Chromobacteria have been known to bacteriologists since 1823, when an Italian scientist by the name of Bizio1 first called attention to the red-pigment-producing species which he named Serratia marcescens. Subsequently, two other members of this group of organisms were identified and named according to the characteristic pigment they produced, namely, Chromobacterium violeceum, which produces a purple- or violet-colored pigment, and Chromobacterium aquatilis, which yields a yellowish-blue pigment. These organisms are Gram-negative, nonsporulating, actively motile rods which produce pigment only in the presence of oxygen. They grow abundantly on most artificial media, but solid media are necessary for pigment production. They are natural inhabitants of the large bowel, skin, and lower urinary tract of man and other animals.2Human infection caused by various species of Chromobacteria have been but briefly and infrequently recorded in the American literature. It is of some interest that these organisms were considered to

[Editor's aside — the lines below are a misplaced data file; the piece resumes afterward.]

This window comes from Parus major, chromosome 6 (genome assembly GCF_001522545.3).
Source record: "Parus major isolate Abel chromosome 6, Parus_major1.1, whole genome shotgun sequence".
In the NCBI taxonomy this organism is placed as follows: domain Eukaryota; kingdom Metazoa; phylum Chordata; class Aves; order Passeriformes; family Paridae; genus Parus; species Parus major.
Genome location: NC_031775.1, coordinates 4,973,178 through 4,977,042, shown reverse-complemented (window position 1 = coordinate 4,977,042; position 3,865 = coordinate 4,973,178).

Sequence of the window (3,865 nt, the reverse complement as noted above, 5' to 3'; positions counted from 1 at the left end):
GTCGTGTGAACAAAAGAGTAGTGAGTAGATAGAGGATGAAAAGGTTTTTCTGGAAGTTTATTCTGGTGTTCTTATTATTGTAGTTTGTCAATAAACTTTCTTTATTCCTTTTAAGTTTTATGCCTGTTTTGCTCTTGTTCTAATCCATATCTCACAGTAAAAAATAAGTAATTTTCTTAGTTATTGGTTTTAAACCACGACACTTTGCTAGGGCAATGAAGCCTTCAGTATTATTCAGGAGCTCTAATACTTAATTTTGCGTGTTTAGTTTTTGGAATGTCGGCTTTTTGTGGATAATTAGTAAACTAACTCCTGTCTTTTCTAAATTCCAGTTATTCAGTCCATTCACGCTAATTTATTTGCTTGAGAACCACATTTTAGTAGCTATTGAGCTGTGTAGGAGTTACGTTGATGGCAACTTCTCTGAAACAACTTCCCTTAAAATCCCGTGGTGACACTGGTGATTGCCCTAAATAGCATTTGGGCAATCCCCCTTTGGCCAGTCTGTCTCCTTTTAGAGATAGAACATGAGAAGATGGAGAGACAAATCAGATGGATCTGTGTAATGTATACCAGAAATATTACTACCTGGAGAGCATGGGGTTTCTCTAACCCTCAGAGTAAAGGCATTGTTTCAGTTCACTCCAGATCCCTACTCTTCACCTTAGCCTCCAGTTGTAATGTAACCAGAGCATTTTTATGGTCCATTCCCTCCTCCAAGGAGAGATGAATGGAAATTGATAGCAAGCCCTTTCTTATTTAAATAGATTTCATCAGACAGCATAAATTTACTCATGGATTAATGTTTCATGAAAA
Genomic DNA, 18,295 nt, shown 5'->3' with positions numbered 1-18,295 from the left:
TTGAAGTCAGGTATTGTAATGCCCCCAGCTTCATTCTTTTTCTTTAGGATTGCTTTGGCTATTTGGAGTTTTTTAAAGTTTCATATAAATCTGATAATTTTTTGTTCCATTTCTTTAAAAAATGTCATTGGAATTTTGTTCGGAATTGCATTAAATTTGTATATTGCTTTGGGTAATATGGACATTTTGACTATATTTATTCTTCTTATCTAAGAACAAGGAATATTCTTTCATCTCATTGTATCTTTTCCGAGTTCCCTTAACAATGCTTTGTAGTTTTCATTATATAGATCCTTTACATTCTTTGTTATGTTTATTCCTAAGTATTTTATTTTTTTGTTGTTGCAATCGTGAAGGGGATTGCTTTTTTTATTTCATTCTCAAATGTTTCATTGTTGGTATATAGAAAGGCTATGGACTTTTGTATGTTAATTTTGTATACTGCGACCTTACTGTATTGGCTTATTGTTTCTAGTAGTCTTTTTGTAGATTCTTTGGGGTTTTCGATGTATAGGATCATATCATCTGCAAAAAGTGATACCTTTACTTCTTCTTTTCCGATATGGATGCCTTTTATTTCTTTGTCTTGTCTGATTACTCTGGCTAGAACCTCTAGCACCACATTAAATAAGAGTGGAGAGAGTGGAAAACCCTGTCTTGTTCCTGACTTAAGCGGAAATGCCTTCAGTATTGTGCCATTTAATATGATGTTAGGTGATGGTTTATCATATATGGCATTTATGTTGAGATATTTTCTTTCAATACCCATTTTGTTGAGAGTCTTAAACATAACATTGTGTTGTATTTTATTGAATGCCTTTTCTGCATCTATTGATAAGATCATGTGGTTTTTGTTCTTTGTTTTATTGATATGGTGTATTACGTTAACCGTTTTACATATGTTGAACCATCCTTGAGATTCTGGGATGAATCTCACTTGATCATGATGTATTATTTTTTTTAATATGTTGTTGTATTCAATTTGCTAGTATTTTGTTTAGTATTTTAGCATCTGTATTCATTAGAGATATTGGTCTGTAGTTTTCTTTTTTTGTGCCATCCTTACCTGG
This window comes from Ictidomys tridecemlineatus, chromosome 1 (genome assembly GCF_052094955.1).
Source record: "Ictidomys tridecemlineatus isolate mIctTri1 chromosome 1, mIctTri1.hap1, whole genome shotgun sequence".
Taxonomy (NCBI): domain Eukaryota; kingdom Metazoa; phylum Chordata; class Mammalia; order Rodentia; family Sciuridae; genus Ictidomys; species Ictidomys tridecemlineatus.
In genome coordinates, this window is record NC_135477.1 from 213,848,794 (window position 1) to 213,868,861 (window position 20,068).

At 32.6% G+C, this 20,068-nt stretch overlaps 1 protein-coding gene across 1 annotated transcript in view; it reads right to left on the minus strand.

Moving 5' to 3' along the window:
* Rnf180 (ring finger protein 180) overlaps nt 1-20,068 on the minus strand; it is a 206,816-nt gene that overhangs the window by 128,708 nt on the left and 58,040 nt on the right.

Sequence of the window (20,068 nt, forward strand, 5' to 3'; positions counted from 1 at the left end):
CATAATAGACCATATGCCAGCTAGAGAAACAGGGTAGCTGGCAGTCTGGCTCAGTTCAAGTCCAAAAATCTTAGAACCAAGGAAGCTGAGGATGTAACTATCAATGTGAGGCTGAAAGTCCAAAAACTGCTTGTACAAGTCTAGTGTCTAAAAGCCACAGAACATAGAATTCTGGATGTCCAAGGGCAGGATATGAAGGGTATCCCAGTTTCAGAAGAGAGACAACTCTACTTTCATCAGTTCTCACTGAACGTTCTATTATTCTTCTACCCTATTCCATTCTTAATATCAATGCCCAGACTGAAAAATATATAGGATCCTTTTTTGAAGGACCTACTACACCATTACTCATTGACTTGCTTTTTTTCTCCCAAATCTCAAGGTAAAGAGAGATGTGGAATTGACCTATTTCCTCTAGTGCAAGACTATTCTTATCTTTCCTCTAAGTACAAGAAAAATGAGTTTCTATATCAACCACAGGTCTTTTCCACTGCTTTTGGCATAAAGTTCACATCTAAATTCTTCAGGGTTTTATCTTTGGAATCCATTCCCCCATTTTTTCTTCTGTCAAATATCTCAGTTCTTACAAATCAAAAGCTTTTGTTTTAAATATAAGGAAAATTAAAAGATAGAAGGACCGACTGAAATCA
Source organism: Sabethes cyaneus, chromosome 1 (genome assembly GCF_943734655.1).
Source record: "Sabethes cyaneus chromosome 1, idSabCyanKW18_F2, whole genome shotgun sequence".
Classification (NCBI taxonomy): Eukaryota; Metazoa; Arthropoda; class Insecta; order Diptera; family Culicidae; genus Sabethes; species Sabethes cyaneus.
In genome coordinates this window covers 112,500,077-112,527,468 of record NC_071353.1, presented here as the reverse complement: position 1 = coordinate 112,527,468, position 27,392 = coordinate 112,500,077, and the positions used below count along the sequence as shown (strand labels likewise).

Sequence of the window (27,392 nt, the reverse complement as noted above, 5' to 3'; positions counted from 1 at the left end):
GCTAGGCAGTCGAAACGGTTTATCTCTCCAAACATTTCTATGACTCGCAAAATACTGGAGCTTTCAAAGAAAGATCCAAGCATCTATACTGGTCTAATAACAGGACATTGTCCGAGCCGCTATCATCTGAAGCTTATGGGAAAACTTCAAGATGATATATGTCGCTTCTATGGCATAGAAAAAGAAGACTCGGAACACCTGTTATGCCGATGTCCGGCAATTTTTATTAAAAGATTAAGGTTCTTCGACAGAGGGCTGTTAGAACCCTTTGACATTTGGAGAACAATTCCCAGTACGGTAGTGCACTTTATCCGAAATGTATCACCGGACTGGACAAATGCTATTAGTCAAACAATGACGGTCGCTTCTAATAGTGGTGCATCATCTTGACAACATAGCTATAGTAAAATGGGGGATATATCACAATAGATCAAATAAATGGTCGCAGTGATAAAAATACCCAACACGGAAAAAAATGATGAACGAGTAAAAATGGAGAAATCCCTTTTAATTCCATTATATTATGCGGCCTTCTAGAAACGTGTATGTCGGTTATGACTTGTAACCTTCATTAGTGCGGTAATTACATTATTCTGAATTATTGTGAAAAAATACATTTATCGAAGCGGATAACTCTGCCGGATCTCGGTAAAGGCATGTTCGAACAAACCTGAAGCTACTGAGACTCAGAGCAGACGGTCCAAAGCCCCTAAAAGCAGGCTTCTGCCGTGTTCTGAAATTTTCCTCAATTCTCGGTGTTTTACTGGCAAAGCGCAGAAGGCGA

BERNARD LA, SUTTON WC. Infection Due to Chromobacteria: Report of a Case of Pneumonia Due to Chromobacterium Prodigiosum Successfully Treated with Kanamycin. AMA Arch Intern Med. 1960;105(2):311–315. doi:10.1001/archinte.1960.00270140133015
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